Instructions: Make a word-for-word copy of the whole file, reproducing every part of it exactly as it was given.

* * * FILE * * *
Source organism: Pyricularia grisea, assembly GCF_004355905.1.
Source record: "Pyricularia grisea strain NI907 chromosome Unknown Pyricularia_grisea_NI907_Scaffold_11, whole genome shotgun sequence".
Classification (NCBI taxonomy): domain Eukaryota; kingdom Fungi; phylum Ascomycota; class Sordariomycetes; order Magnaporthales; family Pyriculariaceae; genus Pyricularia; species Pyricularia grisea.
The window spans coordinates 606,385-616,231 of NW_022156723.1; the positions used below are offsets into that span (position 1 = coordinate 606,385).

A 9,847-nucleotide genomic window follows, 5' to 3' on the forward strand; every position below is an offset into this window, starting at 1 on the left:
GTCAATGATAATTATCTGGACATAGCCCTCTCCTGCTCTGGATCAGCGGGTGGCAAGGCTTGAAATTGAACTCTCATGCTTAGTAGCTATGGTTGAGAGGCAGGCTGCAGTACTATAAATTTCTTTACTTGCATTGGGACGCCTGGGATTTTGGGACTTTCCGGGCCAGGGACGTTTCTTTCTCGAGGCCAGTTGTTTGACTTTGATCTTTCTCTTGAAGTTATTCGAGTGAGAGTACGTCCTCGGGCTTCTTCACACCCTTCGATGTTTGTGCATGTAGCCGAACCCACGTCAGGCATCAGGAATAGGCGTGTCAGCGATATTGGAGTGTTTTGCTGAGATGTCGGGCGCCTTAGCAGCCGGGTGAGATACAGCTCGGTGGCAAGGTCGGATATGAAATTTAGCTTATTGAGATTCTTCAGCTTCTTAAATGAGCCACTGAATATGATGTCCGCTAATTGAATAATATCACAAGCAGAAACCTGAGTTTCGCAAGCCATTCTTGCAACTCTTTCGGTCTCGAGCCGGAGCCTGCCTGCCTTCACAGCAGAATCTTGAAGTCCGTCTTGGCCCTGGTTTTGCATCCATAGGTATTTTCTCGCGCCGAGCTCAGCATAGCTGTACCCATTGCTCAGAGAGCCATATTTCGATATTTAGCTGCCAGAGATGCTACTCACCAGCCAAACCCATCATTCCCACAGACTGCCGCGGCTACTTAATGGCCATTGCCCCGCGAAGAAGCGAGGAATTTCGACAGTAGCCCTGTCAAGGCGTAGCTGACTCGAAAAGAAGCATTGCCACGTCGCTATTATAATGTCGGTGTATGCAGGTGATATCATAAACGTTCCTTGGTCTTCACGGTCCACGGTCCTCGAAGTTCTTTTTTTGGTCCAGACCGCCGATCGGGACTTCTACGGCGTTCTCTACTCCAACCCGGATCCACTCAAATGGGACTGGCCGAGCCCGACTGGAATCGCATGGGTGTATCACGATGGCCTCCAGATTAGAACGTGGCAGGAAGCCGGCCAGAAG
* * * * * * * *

Source organism: Pyricularia grisea, assembly GCF_004355905.1.
Source record: "Pyricularia grisea strain NI907 chromosome Unknown Pyricularia_grisea_NI907_Scaffold_11, whole genome shotgun sequence".
Classification (NCBI taxonomy): domain Eukaryota; kingdom Fungi; phylum Ascomycota; class Sordariomycetes; order Magnaporthales; family Pyriculariaceae; genus Pyricularia; species Pyricularia grisea.
The window spans coordinates 606,385-616,231 of NW_022156723.1; the positions used below are offsets into that span (position 1 = coordinate 606,385).

A 9,847-nucleotide genomic window follows, 5' to 3' on the forward strand; every position below is an offset into this window, starting at 1 on the left:
GTCAATGATAATTATCTGGACATAGCCCTCTCCTGCTCTGGATCAGCGGGTGGCAAGGCTTGAAATTGAACTCTCATGCTTAGTAGCTATGGTTGAGAGGCAGGCTGCAGTACTATAAATTTCTTTACTTGCATTGGGACGCCTGGGATTTTGGGACTTTCCGGGCCAGGGACGTTTCTTTCTCGAGGCCAGTTGTTTGACTTTGATCTTTCTCTTGAAGTTATTCGAGTGAGAGTACGTCCTCGGGCTTCTTCACACCCTTCGATGTTTGTGCATGTAGCCGAACCCACGTCAGGCATCAGGAATAGGCGTGTCAGCGATATTGGAGTGTTTTGCTGAGATGTCGGGCGCCTTAGCAGCCGGGTGAGATACAGCTCGGTGGCAAGGTCGGATATGAAATTTAGCTTATTGAGATTCTTCAGCTTCTTAAATGAGCCACTGAATATGATGTCCGCTAATTGAATAATATCACAAGCAGAAACCTGAGTTTCGCAAGCCATTCTTGCAACTCTTTCGGTCTCGAGCCGGAGCCTGCCTGCCTTCACAGCAGAATCTTGAAGTCCGTCTTGGCCCTGGTTTTGCATCCATAGGTATTTTCTCGCGCCGAGCTCAGCATAGCTGTACCCATTGCTCAGAGAGCCATATTTCGATATTTAGCTGCCAGAGATGCTACTCACCAGCCAAACCCATCATTCCCACAGACTGCCGCGGCTACTTAATGGCCATTGCCCCGCGAAGAAGCGAGGAATTTCGACAGTAGCCCTGTCAAGGCGTAGCTGACTCGAAAAGAAGCATTGCCACGTCGCTATTATAATGTCGGTGTATGCAGGTGATATCATAAACGTTCCTTGGTCTTCACGGTCCACGGTCCTCGAAGTTCTTTTTTTGGTCCAGACCGCCGATCGGGACTTCTACGGCGTTCTCTACTCCAACCCGGATCCACTCAAATGGGACTGGCCGAGCCCGACTGGAATCGCATGGGTGTATCACGATGGCCTCCAGATTAGAACGTGGCAGGAAGCCGGCCAGAAG